Deere & Company had a stronger first quarter than expected, according to its earnings report released Friday.
The Moline-based equipment manufacturer reported net income of $517 million for the first quarter ended Feb. 2, or $1.63 per share, compared with net income of $498 million, or $1.54 per share, for the quarter ended Jan. 27, 2019.
Brent Norwood, manager of investment communication, and Ryan Campbell, Deere’s chief financial officer, hosted Friday’s earnings call. Both noted market access improving since U.S. President Donald Trump signed the new North America trade deal, known as USMCA, and the Phase One trade deal with China earlier this year.
“Farmers will likely remain cautious until ag exports to China begin to flow. Given the seasonality for soybean demand, exports to China are unlikely to increase significantly until harvest season,” Norwood said.
“As a result, we do not expect significant changes in the replacement cycle (for equipment) during fiscal year 2020 … the actions we took in 2019 resulted in desirable field-inventory to sales ratios that are significantly below the rest of the industry and we’ll continue to manage new equipment inventory throughout the year carefully.”
But what is included is China’s promised purchase of American goods and commodities remains to be clarified.
“It’s still early to determine what that looks like. Also, what commodities make that up plays a pretty big role. Is it a continued purchase of soybeans, or is it other commodities like ethanol and other things that haven’t always been there or have been significant? So a lot of questions still there,” Campbell said.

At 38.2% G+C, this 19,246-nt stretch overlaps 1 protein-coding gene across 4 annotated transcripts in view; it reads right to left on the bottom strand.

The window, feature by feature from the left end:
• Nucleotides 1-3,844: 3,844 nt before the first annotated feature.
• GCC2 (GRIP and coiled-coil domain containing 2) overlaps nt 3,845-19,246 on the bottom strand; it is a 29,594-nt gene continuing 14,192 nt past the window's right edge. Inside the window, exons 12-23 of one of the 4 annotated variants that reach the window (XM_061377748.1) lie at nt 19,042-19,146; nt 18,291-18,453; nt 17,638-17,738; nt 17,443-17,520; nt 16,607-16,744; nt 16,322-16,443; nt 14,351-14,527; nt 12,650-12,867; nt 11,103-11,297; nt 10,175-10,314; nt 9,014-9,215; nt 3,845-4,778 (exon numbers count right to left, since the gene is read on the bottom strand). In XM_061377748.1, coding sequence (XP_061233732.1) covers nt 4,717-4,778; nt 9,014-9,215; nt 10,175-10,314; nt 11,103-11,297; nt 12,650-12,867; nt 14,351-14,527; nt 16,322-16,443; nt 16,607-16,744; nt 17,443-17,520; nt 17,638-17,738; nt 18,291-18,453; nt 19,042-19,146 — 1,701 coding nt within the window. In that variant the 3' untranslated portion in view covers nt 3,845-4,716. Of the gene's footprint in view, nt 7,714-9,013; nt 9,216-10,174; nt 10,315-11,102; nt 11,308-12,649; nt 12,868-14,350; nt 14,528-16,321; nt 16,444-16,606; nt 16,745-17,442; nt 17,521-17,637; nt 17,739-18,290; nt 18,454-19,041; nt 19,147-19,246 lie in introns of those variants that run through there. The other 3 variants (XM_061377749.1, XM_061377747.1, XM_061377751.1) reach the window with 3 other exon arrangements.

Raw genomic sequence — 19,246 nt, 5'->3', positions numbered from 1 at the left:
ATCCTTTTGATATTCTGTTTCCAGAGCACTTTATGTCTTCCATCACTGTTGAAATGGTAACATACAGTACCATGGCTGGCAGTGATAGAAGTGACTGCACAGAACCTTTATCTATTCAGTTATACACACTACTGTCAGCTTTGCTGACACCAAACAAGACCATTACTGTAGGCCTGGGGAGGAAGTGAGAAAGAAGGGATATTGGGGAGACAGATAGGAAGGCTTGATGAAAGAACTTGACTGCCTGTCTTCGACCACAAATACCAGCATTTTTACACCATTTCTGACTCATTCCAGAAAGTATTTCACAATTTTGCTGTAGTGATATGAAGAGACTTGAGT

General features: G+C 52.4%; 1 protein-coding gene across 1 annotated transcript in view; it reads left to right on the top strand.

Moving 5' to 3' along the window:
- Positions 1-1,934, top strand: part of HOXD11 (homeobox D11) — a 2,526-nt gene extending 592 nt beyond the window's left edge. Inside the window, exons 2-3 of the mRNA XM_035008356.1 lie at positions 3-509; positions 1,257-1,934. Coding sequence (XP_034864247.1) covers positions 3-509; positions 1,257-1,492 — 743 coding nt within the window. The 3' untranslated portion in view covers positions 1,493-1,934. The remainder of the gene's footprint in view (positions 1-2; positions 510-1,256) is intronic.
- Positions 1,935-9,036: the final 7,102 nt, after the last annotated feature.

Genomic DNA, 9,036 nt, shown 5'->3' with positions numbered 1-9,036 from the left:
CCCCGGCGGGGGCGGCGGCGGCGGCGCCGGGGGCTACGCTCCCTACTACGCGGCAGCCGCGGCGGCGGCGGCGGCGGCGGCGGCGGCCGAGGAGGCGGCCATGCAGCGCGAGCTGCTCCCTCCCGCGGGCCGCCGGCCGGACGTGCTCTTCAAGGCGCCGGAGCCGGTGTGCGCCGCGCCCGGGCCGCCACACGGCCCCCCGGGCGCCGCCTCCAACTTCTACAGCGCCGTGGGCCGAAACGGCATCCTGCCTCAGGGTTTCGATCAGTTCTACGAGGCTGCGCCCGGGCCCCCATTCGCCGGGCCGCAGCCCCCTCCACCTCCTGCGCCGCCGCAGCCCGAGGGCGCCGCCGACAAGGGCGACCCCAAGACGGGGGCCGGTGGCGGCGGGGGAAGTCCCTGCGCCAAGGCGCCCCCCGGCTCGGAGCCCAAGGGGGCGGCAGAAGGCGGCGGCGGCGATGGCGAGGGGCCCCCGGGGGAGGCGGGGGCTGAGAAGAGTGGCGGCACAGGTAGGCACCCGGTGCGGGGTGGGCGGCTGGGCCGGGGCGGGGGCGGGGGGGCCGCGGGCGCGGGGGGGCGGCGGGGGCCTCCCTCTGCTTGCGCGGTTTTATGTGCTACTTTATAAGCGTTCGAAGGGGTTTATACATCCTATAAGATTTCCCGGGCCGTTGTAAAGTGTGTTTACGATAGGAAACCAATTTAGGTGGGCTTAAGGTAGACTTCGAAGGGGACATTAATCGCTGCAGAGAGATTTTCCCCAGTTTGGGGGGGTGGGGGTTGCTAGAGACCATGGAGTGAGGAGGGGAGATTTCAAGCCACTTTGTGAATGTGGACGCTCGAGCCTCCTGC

He also noted Deere’s investment in precision ag, or the use of technology that allows farmers to move more precisely in their fields, has benefited customers seeking economic value for their work.
“Customers are increasingly opting for solutions that offer the highest levels of productivity, driving a better outcome for their operations and higher average selling prices for us. We view this as evidence we can drive growth in our financial results even when the number of our sales are flat, or down,” Campbell said.
Aging equipment is still in the fields, he said, likely the oldest in use since the early 2000s.
“We think we’re there in terms of the driver’s replacement demand, and on top of that technology and productivity,” he said.
Company becoming 'leaner'
Worldwide net sales and revenues decreased 4 percent in the first quarter of 2020 to $7.631 billion. Net sales of the equipment operations were $6.530 billion for the quarter, compared with $6.941 billion in 2019.
The company spent $127 million in the quarter on employee buyouts announced during its earnings call in November. As a result, the company expects long-term savings as it becomes “leaner” and “more agile.”
Declining demand in construction and forestry continues to be a concern. Deere projects a 10 to 15% reduction in net sales worldwide for the division, and has had layoffs at John Deere Dubuque Works and Davenport Works, which manufacture construction and forestry products.